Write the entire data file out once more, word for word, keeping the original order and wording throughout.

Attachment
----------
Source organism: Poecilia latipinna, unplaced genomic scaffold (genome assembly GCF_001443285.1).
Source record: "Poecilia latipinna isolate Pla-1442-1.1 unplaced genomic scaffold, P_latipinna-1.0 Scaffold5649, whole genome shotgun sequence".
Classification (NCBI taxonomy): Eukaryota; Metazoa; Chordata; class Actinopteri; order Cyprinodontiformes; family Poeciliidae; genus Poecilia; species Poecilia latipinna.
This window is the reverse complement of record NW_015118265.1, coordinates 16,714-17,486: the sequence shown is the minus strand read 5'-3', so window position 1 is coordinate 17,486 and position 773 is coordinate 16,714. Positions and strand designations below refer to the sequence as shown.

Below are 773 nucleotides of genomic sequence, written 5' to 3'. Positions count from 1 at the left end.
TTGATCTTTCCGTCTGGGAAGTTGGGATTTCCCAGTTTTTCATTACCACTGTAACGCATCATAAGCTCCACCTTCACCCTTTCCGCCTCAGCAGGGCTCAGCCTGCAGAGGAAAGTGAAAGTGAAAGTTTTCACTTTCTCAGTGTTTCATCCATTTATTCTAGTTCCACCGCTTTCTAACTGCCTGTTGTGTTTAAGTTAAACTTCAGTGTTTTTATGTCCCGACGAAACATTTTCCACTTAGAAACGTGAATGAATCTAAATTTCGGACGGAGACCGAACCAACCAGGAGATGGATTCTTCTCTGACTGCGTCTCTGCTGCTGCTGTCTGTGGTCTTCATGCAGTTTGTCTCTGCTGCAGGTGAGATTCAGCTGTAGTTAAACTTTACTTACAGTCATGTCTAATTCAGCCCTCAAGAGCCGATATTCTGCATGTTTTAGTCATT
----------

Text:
Source organism: Poecilia latipinna, unplaced genomic scaffold (genome assembly GCF_001443285.1).
Source record: "Poecilia latipinna isolate Pla-1442-1.1 unplaced genomic scaffold, P_latipinna-1.0 Scaffold5649, whole genome shotgun sequence".
Classification (NCBI taxonomy): Eukaryota; Metazoa; Chordata; class Actinopteri; order Cyprinodontiformes; family Poeciliidae; genus Poecilia; species Poecilia latipinna.
This window is the reverse complement of record NW_015118265.1, coordinates 16,714-17,486: the sequence shown is the minus strand read 5'-3', so window position 1 is coordinate 17,486 and position 773 is coordinate 16,714. Positions and strand designations below refer to the sequence as shown.

Below are 773 nucleotides of genomic sequence, written 5' to 3'. Positions count from 1 at the left end.
TTGATCTTTCCGTCTGGGAAGTTGGGATTTCCCAGTTTTTCATTACCACTGTAACGCATCATAAGCTCCACCTTCACCCTTTCCGCCTCAGCAGGGCTCAGCCTGCAGAGGAAAGTGAAAGTGAAAGTTTTCACTTTCTCAGTGTTTCATCCATTTATTCTAGTTCCACCGCTTTCTAACTGCCTGTTGTGTTTAAGTTAAACTTCAGTGTTTTTATGTCCCGACGAAACATTTTCCACTTAGAAACGTGAATGAATCTAAATTTCGGACGGAGACCGAACCAACCAGGAGATGGATTCTTCTCTGACTGCGTCTCTGCTGCTGCTGTCTGTGGTCTTCATGCAGTTTGTCTCTGCTGCAGGTGAGATTCAGCTGTAGTTAAACTTTACTTACAGTCATGTCTAATTCAGCCCTCAAGAGCCGATATTCTGCATGTTTTAGTCATT